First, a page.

Ofer Ashkenazi is an Associate Professor of History and the Director of the Richard Koebner Minerva Center for German History at the Hebrew University of Jerusalem. After he received his PhD from the Hebrew University in 2006, he conducted post-doctoral research at the University of California, Berkeley, and taught at the University of Minnesota. His research interests include Central European cultural and intellectual history, modern visual culture, and Jewish experience in twentieth-century Europe. He is the author of three monographs: "A Walk into the Night: Reason and Subjectivity in Weimar Film (2010); "Weimar Film and Modern Jewish Identity" (2012) and "Anti-Heimat Cinema: The Jewish Invention of the German Landscape, 1918-1968" (scheduled for summer 2020). He published articles on various topics, including German-Jewish immigration to Palestine, exile photography, and the German peace movement. His current research project examines Jewish photography in modern Germany.
Anti-Heimat Cinema: The Jewish Invention of the German Landscape (University of Michigan Press, 2020)
Reviews of the Book:
German Studies Review – download in PDF format
German History – download in PDF format
H-Net Discussion Network – download in PDF format
H-Soz-u-Kult – download in PDF format
Jewish Film and New Media – download in PDF format
Reviews of the Book:
Tel Aviver Jahrbuch für deutsche Geschichte – download in PDF format
Haaretz – download in PDF format
Haaretz, “Before the Collapse” – download in PDF format
Ulrike Pilarczyk, Ofer Ashkenazi, Arne Homann (eds.), Hachschara und Jugend-Alija. Wege jüdischer Jugend nach Palästine, 1918-1940 (Gifhorn: Gemeinnützige Bildungs- und Kultur des Landkreises Gifhorn, 2020).
Ofer Ashkenazi, David Bargal, Eran Rolnik (eds.), Einstein, Freud and the Wars to Come: Why War? in Context (Carmel, 2018 [Hebrew])
Ofer Ashkenazi, “A Jewish Memory of a German Past: Jewish Amateur Photography in Nazi Germany,” Zion 82.2 (Dall 2020), 263-294
Ofer Ashkenazi, “Detoxification: Nazi Remakes of E.A. Dupont’s Films,” in Barbara Hales and Valerie Weinstein (eds.), Rethinking Jewishness in Weimar Film (Berghahn, 2020).
“Exile at Home: Jewish Amateur Photography under Nazism, 1933-1939,” Leo Baeck Institute Yearbook (November 2019)
"Transnational Antiwar Activity in the Third Reich: The Nazi Branch of the New Commonwealth Society," German History 36.2 (June 2018): 207-228
“Strategies of Exile Photography: Hans Casparius and Helmar Lerski in Palestine,” in Marc Silberman (ed.), Back to the Future: Traditions and Innovations in German Studies (Bern: Peter Lang, 2018), 87-119.
"1932 as a Watershed in Einstein Political activity," Ofer Ashkenazi, David Bargal, Eran Rolnik (eds.), Einstein, Freud and the Wars to Come: Why War? in Context (Carmel, 2018 [Hebrew])
"Improbable Twins: The Bifurcating Heritage of Weimar Culture in Helmar Lerski and Walter Frentz’s Kulturfilms," German Studies Review 40.3 (2017): 527-548
“The Non-Heimat Heimat: Landscapes and Identity in German-Jewish Films, from Weimar to the Cold War,” New German Critique (November 2015), 115-144
“The Jewish Place of Weimar Cinema: A Reconsideration of Karl Grune’s The Street,” in Steven Aschheim and Vivial Liska (eds.), The German-Jewish Experience: Contested Interpretations and Conflicting Perceptions (De Gruyter, 2015), 135-154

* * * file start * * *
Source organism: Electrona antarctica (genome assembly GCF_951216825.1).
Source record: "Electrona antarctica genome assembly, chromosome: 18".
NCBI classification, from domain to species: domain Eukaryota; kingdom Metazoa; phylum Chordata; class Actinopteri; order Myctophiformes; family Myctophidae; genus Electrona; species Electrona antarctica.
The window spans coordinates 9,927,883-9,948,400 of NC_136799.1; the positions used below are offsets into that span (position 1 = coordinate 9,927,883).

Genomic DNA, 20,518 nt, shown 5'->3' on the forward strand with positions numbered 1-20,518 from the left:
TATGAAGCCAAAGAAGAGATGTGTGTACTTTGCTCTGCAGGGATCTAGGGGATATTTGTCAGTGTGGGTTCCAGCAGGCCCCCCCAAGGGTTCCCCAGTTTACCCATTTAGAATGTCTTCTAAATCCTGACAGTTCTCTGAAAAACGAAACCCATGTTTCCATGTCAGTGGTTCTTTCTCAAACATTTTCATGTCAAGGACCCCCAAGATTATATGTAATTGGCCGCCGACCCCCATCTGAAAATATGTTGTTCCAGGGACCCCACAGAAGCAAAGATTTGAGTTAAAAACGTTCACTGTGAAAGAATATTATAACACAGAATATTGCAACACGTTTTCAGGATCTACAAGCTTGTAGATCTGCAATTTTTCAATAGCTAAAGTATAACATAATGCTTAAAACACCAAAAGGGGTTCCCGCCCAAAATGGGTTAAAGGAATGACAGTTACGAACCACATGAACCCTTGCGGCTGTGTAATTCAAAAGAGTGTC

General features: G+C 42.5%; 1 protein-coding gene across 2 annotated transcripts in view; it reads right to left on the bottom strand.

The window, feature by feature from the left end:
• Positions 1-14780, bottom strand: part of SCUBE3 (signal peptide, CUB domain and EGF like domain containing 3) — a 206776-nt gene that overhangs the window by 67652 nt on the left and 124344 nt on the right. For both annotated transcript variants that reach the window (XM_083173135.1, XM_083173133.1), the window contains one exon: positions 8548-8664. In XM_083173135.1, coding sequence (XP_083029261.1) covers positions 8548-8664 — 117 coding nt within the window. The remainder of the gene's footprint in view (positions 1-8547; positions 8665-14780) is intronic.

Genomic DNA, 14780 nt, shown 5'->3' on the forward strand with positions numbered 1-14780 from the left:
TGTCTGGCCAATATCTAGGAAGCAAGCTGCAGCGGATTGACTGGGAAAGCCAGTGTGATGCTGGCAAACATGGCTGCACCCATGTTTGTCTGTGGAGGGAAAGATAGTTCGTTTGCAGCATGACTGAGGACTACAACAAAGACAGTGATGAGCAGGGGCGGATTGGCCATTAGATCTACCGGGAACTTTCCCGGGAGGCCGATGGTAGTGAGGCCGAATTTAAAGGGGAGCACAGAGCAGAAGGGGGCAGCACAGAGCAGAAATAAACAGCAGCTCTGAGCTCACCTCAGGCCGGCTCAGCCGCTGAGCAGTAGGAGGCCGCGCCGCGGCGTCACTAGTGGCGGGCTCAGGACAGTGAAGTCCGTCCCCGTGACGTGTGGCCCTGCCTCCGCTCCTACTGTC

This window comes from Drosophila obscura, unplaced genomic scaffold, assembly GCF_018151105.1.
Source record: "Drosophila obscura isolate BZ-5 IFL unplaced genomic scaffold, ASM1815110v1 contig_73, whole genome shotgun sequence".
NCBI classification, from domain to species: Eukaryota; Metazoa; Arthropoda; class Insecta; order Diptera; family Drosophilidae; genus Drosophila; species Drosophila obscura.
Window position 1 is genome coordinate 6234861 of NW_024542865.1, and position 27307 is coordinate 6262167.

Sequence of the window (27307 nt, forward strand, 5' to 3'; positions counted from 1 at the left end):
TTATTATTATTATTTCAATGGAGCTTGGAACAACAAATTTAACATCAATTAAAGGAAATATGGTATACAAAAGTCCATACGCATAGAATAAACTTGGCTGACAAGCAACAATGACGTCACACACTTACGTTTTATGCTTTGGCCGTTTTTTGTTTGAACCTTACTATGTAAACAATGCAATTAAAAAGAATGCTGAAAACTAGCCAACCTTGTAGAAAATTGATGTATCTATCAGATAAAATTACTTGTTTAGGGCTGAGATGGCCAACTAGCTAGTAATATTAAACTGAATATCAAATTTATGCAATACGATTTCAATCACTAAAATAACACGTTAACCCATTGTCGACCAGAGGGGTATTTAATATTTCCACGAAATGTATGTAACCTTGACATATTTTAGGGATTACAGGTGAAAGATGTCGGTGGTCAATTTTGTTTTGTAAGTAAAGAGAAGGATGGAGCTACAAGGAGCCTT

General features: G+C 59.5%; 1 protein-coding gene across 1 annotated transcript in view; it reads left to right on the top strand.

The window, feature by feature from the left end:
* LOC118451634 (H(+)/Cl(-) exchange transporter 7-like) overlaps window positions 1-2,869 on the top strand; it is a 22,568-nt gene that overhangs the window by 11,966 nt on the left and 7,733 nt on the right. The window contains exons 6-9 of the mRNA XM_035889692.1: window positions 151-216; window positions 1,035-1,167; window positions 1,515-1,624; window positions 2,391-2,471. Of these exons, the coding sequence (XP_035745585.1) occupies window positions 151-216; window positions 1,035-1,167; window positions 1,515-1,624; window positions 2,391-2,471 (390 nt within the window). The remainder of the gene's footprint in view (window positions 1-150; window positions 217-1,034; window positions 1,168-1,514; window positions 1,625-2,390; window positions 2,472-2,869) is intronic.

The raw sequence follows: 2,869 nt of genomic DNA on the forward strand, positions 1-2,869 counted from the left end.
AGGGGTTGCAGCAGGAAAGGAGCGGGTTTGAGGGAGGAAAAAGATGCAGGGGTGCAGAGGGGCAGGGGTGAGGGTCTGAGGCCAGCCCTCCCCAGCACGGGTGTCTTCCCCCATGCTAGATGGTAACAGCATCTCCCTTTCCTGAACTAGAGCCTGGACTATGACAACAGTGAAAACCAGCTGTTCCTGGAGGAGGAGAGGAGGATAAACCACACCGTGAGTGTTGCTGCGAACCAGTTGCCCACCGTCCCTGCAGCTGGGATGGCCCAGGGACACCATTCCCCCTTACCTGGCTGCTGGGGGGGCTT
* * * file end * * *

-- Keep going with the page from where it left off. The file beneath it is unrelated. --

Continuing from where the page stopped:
“The Symphony of a Great Heimat: Helmar Lerski’s Propaganda Film Avodah,” A Three-Way Street: Transnational German-Jewish Culture, Leslie Morris and Jay Geller (ed.), (University of Michigan Press, 2015), 91-121
"Jewish Displacement and Simulation in the German Films of E. A. Dupont," Simone Lässing and Miriam Ruerupp (eds.), Space and Spatiality in German-Jewish History (Berghahn, 2017), 88-106
"Place and Displacement in the New Israeli Documentary Film," Jewish Culture and History 15:3 (Fall, 2014): 212-233
“The Future of History as Film,” Rethinking History (Fall 2013)
“Biramschule in Context: The “German” Influence on Jewish Body-Culture in Mandate Palestine,” Tel Aviver Jahrbuch für deutsche Geschichte (2013): 17-39
“Zionism and Violence in Albert Einstein’s Worldview,” Journal of Jewish Studies, 62.2: (Fall 2012): 331-355
“German-Jewish Athletes and the Formation of Zionist (Trans-)National Culture,” Jewish Social Studies 17.3: (Spring/Summer 2012): 124-155
“Home-Coming as a National Founding Myth: Jewish Identity and East German Landscapes in Konrad Wolf’s I was Nineteen,” Religions 3 (Spring 2012): 130-150
“Re-framing the Interwar Peace Movement: The Curious Case of Albert Einstein,” Journal of Contemporary History 46:4 (Spring 2012): 741-766
“Ridiculous Trauma: Comic Representations of the Nazi Past in Contemporary German Visual Culture,” Cultural Critique 78 (Fall 2011): 88-118
“‘A New Era of Peace and Understanding’: The Integration of Sound-Film into German Popular Cinema, 1929-1932,” in Christian Rogowski (ed.). The Many Faces of Weimar Cinema, (Camden House, 2010), 249-267
“Middle-Class Heroes: Anti-Nationalism in the Popular Adventure Films of the Weimar Republic” in John A. Williams (ed.), Weimar Culture Revisited (Palgrave, 2010), 73-98
“The Incredible Transformation of Dr. Bessel: Alternative Memories of the Great War in German War Films of the late 1920s,” History and Memory, (Spring/Summer, 2008), 20(1): 121-153
“Prisoners’ Fantasies: The Longing for Law and Order in Weimar Film,” Journal of European Studies, (Fall 2009), 39(3): 290-304.
“‘A Zionist, not a National Jew’: Albert Einstein and Brit-Shalom,” Brit-Shalom and Bi-National Zionism: The ‘Arab Problem’ as a Jewish Problem, Adi Gordon (ed.), (Tel Aviv: Carmel, 2008), 123-148
“Beyond Stereotypes and Assimilation: The ‘Jewish-Comedy’ of the Weimar Republic,” Zion 73:3 (2007): 301-323
Photo credit: Esther Lassman